Background: Compared to the transvenous implantable cardioverter defibrillator (ICD), the subcutaneous (S) ICD has a unique shock vector and higher defibrillation energy requirement. In the absence of data suggesting it is safe to forgo defibrillation threshold (DT) testing after S-ICD implant, performing DT testing at the time of S-ICD implant was made a Class I (level of evidence C) recommendation. Recent data have demonstrated declining performance of DT testing during S-ICD implant.
Methods: We studied first time S-ICD implants (between September 28, 2012 and April 1, 2016) reported to the National Cardiovascular Database Registry ICD Registry to assess the relative association between patient and facility level factors and performance of DT testing. We employed multivariable logistic regression for patient level modeling. Generalized linear mixed models (GLMM) and hospital specific median odds ratios (HSMOR) were used to understand facility effects.
Results: Of the 6,956 S-ICD patients who met study criteria, 4,913 (70.6%) underwent DT testing. Deferral of DT testing was associated with several patient characteristics (Table), including increased body mass index, increased body surface area, severely reduced ejection fraction, dialysis dependence, warfarin use, and anemia. DT testing was more common in patients with prior coronary artery bypass grafting, hypertrophic cardiomyopathy, and implant at a public hospital. The AUC for the GLMM was substantially greater than the patient level model (0.877 vs. 0.619) and the HSMOR was 5.16, demonstrating facility preference is a major determinant of DT testing.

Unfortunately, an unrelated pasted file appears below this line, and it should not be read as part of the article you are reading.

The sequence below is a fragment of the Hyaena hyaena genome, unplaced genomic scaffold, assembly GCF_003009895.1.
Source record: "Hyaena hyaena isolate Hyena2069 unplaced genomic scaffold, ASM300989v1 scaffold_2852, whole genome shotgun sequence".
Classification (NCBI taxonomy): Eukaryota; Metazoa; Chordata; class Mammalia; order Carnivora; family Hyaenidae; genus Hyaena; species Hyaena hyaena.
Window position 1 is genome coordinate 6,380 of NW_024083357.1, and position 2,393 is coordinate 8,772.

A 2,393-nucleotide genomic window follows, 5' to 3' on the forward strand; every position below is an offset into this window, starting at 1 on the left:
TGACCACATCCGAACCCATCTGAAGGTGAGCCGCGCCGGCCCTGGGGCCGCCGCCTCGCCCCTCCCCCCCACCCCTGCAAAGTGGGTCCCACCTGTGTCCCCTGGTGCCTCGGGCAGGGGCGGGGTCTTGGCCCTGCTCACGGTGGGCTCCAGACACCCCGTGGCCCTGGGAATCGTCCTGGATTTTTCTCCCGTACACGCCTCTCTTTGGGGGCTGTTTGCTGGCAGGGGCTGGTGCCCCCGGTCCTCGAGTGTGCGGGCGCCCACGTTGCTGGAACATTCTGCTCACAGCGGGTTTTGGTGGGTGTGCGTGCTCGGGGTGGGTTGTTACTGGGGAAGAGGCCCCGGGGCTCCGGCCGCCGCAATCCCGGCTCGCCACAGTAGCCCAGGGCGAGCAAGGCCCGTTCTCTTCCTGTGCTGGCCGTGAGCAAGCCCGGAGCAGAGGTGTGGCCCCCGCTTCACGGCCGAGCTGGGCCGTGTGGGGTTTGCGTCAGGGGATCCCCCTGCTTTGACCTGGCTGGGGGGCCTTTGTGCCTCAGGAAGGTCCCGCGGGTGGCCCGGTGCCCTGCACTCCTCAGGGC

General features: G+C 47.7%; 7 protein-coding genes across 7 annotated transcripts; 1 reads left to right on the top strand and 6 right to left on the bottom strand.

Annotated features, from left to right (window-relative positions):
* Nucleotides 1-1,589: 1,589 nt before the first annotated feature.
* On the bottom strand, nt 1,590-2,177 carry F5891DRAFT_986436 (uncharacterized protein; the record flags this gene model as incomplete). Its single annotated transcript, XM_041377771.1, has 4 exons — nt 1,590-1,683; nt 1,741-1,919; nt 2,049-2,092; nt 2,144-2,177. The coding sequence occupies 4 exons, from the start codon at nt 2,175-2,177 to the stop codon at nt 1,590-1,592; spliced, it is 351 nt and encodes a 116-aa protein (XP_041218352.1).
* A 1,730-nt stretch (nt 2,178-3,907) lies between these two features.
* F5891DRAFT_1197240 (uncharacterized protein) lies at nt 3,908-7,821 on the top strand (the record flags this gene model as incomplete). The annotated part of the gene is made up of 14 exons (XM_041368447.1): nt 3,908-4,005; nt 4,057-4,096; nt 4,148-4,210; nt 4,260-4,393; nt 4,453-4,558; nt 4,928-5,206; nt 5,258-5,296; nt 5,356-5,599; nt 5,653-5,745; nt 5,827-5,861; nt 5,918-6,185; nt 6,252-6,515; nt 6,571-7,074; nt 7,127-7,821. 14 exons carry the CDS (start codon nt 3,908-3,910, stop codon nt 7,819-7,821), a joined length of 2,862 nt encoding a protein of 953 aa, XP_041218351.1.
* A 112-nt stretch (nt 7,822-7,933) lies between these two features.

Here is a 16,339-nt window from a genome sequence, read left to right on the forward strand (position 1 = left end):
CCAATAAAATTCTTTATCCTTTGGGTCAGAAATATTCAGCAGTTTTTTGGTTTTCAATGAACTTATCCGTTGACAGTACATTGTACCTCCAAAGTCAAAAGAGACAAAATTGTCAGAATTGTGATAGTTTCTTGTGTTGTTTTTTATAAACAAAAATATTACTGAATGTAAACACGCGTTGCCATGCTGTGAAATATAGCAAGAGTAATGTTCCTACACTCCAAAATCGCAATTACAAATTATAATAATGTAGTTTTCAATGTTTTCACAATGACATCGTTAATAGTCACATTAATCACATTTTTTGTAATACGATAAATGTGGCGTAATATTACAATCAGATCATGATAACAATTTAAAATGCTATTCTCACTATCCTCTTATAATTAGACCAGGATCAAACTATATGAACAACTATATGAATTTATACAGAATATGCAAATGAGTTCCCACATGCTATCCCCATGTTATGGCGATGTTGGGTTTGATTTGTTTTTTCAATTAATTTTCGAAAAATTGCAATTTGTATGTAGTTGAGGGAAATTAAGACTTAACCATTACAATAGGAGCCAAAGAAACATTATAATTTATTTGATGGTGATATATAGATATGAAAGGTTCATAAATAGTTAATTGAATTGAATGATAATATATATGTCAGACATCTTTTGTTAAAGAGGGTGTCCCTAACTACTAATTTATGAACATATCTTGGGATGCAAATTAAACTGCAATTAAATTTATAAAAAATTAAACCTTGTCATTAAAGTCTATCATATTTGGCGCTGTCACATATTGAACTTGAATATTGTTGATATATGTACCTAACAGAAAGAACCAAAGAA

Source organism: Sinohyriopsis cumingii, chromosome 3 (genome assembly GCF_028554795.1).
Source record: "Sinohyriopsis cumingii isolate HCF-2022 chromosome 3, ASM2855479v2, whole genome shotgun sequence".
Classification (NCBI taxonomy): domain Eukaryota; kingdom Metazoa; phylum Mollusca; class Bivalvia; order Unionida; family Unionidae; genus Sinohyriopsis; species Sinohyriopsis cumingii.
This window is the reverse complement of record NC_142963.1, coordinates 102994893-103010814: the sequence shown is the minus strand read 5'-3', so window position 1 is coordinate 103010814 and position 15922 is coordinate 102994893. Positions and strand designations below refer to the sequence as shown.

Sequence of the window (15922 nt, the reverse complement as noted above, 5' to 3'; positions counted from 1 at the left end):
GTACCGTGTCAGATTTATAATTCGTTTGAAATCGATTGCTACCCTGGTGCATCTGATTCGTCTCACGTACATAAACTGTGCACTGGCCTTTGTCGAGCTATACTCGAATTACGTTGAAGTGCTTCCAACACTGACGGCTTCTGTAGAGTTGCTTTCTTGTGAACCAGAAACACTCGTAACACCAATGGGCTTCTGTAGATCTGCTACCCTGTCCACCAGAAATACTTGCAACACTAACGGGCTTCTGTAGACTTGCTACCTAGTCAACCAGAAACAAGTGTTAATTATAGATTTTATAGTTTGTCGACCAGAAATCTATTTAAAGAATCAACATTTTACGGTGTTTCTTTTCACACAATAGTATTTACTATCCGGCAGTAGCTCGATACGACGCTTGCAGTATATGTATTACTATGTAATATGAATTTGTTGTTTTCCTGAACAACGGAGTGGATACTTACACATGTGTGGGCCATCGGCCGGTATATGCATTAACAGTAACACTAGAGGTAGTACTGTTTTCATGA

Conclusions: Although deferral of DT testing after S-ICD implant is associated with several patient characteristics suggesting the patterns of performing this test are influenced by clinical factors, non-patient factors (e.g. hospital characteristics and preferences) are strongly associated with performance of DT testing.